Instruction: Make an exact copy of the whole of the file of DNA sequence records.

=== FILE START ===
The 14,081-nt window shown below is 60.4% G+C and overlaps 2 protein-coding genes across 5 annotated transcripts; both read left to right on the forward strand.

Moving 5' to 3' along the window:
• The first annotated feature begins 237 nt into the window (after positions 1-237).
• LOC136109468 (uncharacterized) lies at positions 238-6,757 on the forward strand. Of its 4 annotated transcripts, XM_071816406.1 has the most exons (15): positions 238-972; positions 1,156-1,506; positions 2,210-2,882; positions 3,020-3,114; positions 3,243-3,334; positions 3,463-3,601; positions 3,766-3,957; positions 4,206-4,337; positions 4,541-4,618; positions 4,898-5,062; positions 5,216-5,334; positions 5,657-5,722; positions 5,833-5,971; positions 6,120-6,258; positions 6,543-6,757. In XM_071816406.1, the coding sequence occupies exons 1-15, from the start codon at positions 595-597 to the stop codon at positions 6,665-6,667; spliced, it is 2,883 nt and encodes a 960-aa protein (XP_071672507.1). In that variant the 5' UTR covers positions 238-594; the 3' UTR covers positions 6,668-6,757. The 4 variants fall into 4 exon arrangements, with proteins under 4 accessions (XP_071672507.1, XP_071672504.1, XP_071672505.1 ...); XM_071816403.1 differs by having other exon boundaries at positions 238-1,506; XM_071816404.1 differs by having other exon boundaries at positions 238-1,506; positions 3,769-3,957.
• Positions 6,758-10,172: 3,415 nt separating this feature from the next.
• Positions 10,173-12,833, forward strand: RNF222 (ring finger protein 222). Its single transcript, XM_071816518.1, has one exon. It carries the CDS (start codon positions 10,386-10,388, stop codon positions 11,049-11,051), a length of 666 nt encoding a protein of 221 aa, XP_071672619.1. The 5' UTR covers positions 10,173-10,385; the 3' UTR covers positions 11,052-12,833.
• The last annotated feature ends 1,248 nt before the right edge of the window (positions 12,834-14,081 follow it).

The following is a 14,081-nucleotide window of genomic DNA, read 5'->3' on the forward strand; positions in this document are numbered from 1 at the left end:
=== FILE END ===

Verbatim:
The 14,081-nt window shown below is 60.4% G+C and overlaps 2 protein-coding genes across 5 annotated transcripts; both read left to right on the forward strand.

Moving 5' to 3' along the window:
• The first annotated feature begins 237 nt into the window (after positions 1-237).
• LOC136109468 (uncharacterized) lies at positions 238-6,757 on the forward strand. Of its 4 annotated transcripts, XM_071816406.1 has the most exons (15): positions 238-972; positions 1,156-1,506; positions 2,210-2,882; positions 3,020-3,114; positions 3,243-3,334; positions 3,463-3,601; positions 3,766-3,957; positions 4,206-4,337; positions 4,541-4,618; positions 4,898-5,062; positions 5,216-5,334; positions 5,657-5,722; positions 5,833-5,971; positions 6,120-6,258; positions 6,543-6,757. In XM_071816406.1, the coding sequence occupies exons 1-15, from the start codon at positions 595-597 to the stop codon at positions 6,665-6,667; spliced, it is 2,883 nt and encodes a 960-aa protein (XP_071672507.1). In that variant the 5' UTR covers positions 238-594; the 3' UTR covers positions 6,668-6,757. The 4 variants fall into 4 exon arrangements, with proteins under 4 accessions (XP_071672507.1, XP_071672504.1, XP_071672505.1 ...); XM_071816403.1 differs by having other exon boundaries at positions 238-1,506; XM_071816404.1 differs by having other exon boundaries at positions 238-1,506; positions 3,769-3,957.
• Positions 6,758-10,172: 3,415 nt separating this feature from the next.
• Positions 10,173-12,833, forward strand: RNF222 (ring finger protein 222). Its single transcript, XM_071816518.1, has one exon. It carries the CDS (start codon positions 10,386-10,388, stop codon positions 11,049-11,051), a length of 666 nt encoding a protein of 221 aa, XP_071672619.1. The 5' UTR covers positions 10,173-10,385; the 3' UTR covers positions 11,052-12,833.
• The last annotated feature ends 1,248 nt before the right edge of the window (positions 12,834-14,081 follow it).

The following is a 14,081-nucleotide window of genomic DNA, read 5'->3' on the forward strand; positions in this document are numbered from 1 at the left end: